October 1st 2004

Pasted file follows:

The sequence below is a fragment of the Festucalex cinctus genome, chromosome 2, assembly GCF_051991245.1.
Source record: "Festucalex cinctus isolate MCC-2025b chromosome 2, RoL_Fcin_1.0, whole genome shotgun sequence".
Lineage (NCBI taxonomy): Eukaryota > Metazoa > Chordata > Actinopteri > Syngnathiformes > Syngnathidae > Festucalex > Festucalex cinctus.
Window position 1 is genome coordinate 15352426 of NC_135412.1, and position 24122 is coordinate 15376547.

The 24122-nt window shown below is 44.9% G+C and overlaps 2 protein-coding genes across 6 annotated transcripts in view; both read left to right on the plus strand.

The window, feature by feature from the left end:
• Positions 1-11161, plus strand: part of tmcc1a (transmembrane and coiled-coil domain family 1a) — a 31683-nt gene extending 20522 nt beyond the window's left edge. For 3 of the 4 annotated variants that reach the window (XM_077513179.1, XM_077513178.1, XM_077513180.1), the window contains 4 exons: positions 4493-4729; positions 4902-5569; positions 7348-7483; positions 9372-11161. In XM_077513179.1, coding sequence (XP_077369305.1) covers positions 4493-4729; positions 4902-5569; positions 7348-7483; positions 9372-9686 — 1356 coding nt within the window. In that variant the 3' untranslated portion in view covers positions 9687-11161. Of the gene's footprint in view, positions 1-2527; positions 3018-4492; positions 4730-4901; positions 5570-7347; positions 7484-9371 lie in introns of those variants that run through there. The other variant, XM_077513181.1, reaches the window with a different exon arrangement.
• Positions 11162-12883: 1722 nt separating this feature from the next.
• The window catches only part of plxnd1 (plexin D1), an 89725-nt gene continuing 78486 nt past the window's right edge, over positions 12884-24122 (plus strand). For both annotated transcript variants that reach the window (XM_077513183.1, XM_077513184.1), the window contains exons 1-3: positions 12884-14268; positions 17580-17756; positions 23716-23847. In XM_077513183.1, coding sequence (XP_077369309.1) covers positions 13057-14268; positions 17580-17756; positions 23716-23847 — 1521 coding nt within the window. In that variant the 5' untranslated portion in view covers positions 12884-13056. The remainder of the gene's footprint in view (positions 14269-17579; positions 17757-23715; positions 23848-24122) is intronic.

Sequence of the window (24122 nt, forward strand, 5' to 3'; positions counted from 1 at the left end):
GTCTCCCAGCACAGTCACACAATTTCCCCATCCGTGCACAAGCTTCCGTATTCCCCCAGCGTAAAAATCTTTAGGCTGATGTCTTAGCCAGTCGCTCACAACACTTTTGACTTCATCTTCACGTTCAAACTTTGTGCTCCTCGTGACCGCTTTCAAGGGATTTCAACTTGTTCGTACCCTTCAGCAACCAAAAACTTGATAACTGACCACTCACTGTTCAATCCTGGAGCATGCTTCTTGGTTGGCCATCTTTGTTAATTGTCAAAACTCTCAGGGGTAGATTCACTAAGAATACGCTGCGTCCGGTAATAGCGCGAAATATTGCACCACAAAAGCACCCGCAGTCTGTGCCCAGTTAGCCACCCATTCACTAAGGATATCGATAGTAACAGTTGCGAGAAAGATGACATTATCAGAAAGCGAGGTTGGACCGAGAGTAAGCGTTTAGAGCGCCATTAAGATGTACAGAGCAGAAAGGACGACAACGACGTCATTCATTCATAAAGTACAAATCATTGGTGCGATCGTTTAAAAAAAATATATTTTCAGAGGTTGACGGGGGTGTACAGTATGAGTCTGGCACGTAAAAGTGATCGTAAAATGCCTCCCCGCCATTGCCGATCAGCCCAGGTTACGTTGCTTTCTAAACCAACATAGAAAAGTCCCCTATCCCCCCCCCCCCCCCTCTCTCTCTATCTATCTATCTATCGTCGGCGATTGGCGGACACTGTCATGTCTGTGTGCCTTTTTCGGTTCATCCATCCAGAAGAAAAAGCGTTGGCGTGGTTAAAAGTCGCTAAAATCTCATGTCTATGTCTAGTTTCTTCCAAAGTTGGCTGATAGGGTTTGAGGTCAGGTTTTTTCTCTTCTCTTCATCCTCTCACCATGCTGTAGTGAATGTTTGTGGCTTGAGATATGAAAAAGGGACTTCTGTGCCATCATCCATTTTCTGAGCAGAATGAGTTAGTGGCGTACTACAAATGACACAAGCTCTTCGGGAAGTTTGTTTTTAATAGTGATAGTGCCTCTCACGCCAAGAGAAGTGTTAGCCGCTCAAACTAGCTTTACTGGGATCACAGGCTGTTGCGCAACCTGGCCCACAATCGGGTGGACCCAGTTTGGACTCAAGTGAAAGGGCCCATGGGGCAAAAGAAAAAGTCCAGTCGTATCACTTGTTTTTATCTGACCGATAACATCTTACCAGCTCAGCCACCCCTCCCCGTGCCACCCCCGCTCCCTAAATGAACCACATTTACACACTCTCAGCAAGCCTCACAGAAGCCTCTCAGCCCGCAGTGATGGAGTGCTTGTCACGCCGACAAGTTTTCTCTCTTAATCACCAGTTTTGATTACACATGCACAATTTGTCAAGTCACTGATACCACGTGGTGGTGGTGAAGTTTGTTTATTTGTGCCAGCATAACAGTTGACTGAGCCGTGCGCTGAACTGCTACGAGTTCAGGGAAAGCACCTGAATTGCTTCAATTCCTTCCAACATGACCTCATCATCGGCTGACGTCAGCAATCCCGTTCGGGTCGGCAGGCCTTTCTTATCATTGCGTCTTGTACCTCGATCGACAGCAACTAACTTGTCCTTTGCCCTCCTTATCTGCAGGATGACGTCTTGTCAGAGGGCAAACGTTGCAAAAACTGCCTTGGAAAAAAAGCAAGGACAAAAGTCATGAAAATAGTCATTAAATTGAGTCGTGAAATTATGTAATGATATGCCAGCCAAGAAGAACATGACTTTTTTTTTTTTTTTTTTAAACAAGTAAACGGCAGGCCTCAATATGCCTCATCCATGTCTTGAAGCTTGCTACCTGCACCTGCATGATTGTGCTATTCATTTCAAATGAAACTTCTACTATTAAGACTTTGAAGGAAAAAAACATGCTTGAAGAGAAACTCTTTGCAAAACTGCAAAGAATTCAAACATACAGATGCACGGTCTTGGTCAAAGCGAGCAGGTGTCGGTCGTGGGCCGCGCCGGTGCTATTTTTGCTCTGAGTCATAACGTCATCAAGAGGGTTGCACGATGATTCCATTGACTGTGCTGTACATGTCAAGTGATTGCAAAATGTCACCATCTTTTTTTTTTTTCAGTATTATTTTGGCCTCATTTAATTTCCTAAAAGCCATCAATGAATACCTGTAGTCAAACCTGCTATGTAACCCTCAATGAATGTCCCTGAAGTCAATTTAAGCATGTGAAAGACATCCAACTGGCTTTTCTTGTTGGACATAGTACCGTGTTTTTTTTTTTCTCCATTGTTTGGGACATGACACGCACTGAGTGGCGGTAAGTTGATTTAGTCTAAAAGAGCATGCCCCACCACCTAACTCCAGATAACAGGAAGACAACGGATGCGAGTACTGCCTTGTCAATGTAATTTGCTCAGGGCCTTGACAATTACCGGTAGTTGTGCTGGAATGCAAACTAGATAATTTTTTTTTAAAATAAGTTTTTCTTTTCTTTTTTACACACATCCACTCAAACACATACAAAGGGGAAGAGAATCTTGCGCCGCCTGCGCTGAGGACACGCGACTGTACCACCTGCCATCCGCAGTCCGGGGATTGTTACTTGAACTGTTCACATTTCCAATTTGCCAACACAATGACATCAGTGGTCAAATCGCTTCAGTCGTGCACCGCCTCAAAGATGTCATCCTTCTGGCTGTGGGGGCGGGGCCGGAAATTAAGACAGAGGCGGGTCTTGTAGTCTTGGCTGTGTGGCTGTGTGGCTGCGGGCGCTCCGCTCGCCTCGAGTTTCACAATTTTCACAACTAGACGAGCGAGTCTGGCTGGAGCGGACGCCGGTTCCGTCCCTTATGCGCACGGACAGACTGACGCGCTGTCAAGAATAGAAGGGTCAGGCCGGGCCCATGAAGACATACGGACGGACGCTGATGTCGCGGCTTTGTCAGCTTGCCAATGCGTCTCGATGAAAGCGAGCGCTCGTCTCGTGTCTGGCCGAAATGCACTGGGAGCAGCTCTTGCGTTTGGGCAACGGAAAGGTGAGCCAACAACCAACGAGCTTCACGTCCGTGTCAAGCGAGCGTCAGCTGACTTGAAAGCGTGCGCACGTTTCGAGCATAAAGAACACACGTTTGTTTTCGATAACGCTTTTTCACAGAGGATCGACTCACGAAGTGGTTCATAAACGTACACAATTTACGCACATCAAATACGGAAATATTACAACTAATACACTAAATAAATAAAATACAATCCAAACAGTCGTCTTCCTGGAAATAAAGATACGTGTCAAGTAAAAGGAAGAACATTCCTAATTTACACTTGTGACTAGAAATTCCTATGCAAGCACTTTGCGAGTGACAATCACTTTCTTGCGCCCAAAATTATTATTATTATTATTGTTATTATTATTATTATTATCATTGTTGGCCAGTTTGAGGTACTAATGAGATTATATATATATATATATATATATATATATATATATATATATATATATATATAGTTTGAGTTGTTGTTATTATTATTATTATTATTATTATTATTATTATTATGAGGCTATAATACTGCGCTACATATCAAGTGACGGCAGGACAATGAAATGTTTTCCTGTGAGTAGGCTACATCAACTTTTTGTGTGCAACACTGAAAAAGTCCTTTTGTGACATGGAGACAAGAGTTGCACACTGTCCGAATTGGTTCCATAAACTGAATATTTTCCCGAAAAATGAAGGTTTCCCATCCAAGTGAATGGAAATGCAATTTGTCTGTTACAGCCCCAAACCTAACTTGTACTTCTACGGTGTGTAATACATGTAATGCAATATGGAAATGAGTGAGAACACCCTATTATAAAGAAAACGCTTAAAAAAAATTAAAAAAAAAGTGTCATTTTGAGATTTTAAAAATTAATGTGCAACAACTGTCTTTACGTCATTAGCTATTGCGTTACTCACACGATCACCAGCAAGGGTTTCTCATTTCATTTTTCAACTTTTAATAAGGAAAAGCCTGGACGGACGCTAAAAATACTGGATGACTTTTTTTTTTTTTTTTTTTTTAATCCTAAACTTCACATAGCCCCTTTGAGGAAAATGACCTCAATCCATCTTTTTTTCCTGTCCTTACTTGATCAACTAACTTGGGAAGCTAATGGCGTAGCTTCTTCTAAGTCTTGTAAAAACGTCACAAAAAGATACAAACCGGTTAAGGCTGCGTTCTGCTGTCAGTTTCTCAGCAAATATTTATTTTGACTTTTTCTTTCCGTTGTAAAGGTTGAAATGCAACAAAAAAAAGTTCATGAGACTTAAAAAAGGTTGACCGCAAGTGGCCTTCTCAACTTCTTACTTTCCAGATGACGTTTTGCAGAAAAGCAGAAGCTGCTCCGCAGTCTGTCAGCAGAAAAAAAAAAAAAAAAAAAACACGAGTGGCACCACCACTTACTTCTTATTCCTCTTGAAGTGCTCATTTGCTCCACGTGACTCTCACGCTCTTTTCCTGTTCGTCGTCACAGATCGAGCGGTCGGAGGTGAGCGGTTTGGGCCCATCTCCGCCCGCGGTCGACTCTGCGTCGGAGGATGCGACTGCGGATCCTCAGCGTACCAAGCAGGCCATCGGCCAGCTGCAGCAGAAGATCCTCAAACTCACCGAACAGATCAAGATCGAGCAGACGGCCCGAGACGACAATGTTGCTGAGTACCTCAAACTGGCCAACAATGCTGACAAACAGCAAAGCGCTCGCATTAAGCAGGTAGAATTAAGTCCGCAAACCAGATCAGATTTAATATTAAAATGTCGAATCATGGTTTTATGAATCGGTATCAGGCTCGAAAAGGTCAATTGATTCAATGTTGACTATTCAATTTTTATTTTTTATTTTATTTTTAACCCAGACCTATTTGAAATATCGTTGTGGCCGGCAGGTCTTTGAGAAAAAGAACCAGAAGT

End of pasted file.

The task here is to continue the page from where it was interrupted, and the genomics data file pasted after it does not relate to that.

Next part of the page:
Delirium is highly prevalent in cancer patients with advanced disease.Frequently a preterminal event, the condition is a sign of significantphysiologic disturbance, typically involving multiple medical etiologiesincluding infection, organ failure, adverse medication effects,and in rare situations, paraneoplastic syndromes. Unfortunately, deliriumis frequently underrecognized or misdiagnosed and, therefore,inappropriately treated or untreated in terminally ill patients. The clinicalfeatures of delirium are numerous and encompass a variety of neuropsychiatricsymptoms common to other psychiatric disorders. Threeclinical subtypes of delirium, based on arousal disturbance and psychomotorbehavior, have been described: hyperactive, hypoactive, andmixed. The differential diagnosis for delirium includes depression,mania, psychosis, and dementia. Numerous instruments have been developedto aid the clinician in rapidly screening for the disorder. Standardmanagement requires an investigation of the etiologies, correctionof the contributing factors, and management of symptoms. Symptomaticand supportive therapies, including numerous pharmacologicapproaches, are important, but several aspects of the use of neurolepticsand other agents in the management of delirium in the dying patientremain controversial.